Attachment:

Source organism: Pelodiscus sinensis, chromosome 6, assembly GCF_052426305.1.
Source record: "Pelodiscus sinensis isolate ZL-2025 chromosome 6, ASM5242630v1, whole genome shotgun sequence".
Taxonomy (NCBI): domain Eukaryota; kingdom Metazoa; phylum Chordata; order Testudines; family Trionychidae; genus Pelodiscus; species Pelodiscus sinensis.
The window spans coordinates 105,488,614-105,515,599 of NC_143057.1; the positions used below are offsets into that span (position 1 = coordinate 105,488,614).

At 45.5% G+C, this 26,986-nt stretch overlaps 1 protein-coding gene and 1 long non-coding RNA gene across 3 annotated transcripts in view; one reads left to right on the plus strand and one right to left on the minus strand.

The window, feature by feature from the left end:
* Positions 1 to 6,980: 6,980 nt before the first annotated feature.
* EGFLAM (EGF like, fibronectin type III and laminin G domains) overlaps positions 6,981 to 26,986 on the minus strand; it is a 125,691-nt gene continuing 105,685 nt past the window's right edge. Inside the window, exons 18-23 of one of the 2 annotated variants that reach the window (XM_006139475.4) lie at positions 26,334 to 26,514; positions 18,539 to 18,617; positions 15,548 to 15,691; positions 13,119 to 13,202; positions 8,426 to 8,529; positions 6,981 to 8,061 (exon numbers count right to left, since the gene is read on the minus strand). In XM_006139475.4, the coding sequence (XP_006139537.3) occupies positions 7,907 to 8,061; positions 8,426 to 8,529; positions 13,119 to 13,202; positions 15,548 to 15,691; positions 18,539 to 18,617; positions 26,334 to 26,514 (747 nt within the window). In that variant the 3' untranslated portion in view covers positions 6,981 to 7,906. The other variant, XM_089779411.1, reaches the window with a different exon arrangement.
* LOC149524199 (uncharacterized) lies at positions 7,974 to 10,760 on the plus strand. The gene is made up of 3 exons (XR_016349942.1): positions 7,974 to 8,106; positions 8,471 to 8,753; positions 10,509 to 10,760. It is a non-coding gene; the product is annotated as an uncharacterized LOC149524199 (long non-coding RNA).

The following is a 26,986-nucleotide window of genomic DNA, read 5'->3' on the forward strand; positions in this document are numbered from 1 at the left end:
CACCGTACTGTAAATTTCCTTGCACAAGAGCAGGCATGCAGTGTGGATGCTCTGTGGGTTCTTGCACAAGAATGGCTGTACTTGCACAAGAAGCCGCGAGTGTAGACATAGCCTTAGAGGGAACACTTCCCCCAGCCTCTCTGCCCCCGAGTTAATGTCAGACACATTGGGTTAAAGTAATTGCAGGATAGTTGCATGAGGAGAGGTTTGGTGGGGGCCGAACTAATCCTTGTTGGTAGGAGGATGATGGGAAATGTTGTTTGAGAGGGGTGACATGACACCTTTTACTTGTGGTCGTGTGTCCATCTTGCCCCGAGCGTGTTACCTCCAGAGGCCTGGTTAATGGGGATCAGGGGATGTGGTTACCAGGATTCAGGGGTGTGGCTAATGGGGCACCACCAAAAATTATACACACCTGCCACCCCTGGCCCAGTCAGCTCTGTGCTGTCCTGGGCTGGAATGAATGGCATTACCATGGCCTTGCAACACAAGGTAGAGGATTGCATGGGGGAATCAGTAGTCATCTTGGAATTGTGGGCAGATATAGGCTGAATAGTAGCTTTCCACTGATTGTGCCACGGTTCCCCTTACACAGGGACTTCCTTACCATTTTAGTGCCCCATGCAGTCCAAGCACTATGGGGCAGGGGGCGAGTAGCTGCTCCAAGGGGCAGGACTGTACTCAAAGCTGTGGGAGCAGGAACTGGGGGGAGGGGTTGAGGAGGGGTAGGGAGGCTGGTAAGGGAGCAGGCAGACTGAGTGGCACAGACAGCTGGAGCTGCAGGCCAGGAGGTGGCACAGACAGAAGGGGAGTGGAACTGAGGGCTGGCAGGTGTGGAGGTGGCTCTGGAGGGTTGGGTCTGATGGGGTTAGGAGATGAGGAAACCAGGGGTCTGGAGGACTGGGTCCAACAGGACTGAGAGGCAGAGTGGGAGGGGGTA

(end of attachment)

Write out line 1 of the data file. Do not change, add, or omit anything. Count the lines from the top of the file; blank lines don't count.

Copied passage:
Source organism: Pelodiscus sinensis, chromosome 6, assembly GCF_052426305.1.